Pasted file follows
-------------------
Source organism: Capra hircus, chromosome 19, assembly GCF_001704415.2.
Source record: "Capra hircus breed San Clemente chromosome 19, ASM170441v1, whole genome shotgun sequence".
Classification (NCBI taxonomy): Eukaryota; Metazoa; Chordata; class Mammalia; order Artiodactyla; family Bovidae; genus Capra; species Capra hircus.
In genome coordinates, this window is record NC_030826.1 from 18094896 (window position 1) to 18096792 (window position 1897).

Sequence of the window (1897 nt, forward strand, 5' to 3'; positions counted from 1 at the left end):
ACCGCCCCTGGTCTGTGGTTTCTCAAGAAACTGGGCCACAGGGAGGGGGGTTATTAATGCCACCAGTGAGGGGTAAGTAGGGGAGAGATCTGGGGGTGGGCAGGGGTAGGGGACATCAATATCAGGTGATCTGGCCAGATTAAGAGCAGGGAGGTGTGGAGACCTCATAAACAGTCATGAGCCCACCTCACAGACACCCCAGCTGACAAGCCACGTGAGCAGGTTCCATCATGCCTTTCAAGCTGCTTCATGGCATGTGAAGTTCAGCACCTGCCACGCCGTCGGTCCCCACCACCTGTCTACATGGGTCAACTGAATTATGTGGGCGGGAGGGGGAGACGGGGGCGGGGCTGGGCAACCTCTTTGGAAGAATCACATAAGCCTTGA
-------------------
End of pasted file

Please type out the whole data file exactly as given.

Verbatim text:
Source organism: Capra hircus, chromosome 19, assembly GCF_001704415.2.
Source record: "Capra hircus breed San Clemente chromosome 19, ASM170441v1, whole genome shotgun sequence".
Classification (NCBI taxonomy): Eukaryota; Metazoa; Chordata; class Mammalia; order Artiodactyla; family Bovidae; genus Capra; species Capra hircus.
In genome coordinates, this window is record NC_030826.1 from 18094896 (window position 1) to 18096792 (window position 1897).

Sequence of the window (1897 nt, forward strand, 5' to 3'; positions counted from 1 at the left end):
ACCGCCCCTGGTCTGTGGTTTCTCAAGAAACTGGGCCACAGGGAGGGGGGTTATTAATGCCACCAGTGAGGGGTAAGTAGGGGAGAGATCTGGGGGTGGGCAGGGGTAGGGGACATCAATATCAGGTGATCTGGCCAGATTAAGAGCAGGGAGGTGTGGAGACCTCATAAACAGTCATGAGCCCACCTCACAGACACCCCAGCTGACAAGCCACGTGAGCAGGTTCCATCATGCCTTTCAAGCTGCTTCATGGCATGTGAAGTTCAGCACCTGCCACGCCGTCGGTCCCCACCACCTGTCTACATGGGTCAACTGAATTATGTGGGCGGGAGGGGGAGACGGGGGCGGGGCTGGGCAACCTCTTTGGAAGAATCACATAAGCCTTGA